Hearing Access in Healthcare: What’s Coming and What You Can Do Now

When HLAA-WA president Cheri Perazzoli was injured a car accident a few years ago, she needed hospital care. But once at the hospital, she wasn’t able to understand hospital staff or communicate, even with her hearing aids.

“I was bewildered and under stress, and I couldn’t hear what the hospital staff were saying to me,” Cheri explained. “I had suffered a concussion, which was disorienting by itself, but it was accompanied by a bout of roaring tinnitus making it even harder to understand.” She had a remote microphone on her hearing aid, but she couldn’t use it because the battery was low. Hospital staff didn’t know how to communicate with people with hearing loss, and they had no technologies available to help her.

“The whole experience was hard enough, because who wants to be injured or sick?  But it was made worse by a lack of communication access,” Cheri said

Hearing access in public spaces is improving across America, but in most places, healthcare settings lag behind. Advocates are stepping in to close the gaps.

In Washington State, HLAA-WA developed hospital kits several years ago to empower people with hearing loss to advocate for themselves in healthcare settings. The kit includes a button that says “Please face me, I lip read,” plus a card that says, “I am hard of hearing. Please face me. Speak clearly.” Advocates Karen Utter and Judi Carr worked with the Swedish medical system to make similar kits available for everyone.

“It’s not widely known, but hospitals are required to provide communication access,” Cheri said. Some hospitals do, she explained. She and Karen Utter found hearing loops at several Swedish locations throughout the Puget Sound area, including the hospital ERs in Seattle and Issaquah, in 2016. “It’s crucial to keep staff informed about these loops, keep the loops turned on, and make sure the sign is visible so people know to use the loop,” she said. “Staff come and go, but the loops need to stay,” she added, noting the need for staff training about the hearing loops and also about how to communicate with people with hearing loss—both of which are often lacking.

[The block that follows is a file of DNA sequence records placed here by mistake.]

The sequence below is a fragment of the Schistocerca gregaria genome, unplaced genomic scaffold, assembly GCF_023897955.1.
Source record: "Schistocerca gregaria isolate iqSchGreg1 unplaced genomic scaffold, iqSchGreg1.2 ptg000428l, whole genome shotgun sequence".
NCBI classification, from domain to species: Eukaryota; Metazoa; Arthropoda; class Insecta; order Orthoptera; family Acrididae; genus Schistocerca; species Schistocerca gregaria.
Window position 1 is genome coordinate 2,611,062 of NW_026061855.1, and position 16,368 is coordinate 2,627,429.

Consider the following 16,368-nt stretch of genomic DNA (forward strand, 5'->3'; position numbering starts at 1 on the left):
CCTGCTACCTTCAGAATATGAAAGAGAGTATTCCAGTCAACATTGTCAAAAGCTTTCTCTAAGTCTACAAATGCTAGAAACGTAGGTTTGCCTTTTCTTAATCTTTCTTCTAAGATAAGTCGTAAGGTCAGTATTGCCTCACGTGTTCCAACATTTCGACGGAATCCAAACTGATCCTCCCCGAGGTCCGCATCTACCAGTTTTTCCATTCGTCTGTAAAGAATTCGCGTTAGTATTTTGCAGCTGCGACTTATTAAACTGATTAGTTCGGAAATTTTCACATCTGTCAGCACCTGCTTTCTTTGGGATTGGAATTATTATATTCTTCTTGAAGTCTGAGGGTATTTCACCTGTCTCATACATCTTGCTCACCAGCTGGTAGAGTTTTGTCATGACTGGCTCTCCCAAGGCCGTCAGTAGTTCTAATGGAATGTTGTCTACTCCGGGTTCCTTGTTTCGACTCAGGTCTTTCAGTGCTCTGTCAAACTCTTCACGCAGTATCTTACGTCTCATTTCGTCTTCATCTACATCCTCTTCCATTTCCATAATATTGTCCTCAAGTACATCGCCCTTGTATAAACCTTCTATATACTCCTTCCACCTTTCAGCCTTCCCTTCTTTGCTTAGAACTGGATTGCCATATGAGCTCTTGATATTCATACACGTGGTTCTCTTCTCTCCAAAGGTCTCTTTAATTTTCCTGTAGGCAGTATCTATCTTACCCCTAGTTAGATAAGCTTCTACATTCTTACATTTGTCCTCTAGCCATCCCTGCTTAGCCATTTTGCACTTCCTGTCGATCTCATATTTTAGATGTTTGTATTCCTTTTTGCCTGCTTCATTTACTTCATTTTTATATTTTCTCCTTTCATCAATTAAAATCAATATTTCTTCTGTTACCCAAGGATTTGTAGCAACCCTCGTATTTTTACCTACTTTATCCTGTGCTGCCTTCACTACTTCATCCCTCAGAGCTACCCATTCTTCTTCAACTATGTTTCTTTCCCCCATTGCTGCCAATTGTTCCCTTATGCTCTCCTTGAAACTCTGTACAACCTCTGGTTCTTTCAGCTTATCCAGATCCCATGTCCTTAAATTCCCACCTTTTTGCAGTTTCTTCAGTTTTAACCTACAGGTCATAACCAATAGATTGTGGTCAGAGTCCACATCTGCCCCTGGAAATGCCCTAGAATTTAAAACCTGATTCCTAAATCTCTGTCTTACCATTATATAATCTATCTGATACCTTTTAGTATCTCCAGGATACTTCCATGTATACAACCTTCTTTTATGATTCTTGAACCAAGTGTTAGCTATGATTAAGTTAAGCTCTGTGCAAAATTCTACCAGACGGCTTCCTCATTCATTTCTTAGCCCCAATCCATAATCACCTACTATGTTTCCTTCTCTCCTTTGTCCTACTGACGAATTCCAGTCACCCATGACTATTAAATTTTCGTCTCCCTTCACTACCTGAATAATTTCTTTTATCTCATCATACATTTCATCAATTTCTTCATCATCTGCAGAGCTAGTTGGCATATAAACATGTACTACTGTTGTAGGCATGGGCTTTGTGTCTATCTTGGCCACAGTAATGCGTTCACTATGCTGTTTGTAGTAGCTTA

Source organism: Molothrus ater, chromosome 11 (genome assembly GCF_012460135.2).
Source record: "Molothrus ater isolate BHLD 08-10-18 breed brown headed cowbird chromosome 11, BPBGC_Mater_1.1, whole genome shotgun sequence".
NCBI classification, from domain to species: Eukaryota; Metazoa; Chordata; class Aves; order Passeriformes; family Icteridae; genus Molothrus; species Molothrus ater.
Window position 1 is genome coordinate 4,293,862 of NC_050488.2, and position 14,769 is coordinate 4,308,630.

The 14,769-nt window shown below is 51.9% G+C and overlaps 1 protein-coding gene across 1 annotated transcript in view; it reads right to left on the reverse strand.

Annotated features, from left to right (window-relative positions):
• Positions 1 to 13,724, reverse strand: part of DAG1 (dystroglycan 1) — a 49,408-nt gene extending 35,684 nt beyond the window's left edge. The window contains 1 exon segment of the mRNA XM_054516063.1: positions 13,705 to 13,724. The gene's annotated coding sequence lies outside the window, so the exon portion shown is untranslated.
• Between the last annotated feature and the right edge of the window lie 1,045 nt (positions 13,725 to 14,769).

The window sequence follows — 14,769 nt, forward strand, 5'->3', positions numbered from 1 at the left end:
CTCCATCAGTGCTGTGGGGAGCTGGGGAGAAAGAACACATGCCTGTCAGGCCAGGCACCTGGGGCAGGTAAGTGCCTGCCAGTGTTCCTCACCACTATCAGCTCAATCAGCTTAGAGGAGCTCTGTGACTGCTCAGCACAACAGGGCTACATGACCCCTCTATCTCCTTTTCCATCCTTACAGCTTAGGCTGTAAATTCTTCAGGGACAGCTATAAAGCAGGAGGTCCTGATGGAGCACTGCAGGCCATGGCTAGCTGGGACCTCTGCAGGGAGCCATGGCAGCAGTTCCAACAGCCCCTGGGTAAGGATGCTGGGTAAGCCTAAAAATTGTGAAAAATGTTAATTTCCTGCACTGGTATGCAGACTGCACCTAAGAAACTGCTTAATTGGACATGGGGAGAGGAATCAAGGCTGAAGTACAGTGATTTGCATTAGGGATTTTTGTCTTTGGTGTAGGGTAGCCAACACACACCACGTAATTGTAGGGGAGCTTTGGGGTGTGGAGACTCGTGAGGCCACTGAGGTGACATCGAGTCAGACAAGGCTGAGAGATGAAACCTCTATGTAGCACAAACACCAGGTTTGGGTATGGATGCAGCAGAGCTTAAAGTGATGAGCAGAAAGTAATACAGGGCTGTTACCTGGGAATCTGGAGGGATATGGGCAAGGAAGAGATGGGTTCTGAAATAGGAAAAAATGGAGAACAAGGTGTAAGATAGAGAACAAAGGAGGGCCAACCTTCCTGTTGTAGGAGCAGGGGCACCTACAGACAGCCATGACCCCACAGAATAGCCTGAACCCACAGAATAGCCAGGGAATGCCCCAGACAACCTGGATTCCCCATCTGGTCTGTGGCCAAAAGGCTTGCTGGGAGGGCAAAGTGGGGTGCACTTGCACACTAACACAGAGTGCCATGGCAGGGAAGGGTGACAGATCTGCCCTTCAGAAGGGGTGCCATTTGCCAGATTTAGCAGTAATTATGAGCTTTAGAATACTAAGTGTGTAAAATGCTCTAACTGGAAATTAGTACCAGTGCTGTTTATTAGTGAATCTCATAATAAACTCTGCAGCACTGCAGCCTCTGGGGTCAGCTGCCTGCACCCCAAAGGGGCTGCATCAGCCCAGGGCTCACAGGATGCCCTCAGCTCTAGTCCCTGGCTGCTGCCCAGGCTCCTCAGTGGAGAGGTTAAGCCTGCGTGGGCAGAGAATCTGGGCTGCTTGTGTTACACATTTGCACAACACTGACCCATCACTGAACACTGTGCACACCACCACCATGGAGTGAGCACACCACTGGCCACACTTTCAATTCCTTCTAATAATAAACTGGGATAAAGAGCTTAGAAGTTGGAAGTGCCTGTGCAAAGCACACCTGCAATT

The pandemic revealed — and worsened — the barriers people with hearing loss face as they navigate our healthcare systems. Help is coming, such as this looped vaccination site in Seattle, which also drew attention to the need for improved healthcare access for hard-of-hearing people throughout Washington State.

Ann Thomas, hearing loop advocate and HLAA-Diablo Valley president, is working with the University of California San Francisco Health (UCSF) and is a member of the UCSF Patient Advisory Council and John Muir Health to improve communication access for people with hearing loss.

“People with hearing loss live uncertain lives. We don’t know when we will be able to hear and understand and when we won’t.  We need to prepare for the worst-case scenario and ask for communication access because if we don’t, it will be too late to receive the assistance we need. In healthcare settings, we need to prepare for our worst hearing situations and ask for communication access, rather than only think about how well we hear in the best situations,” Ann explains.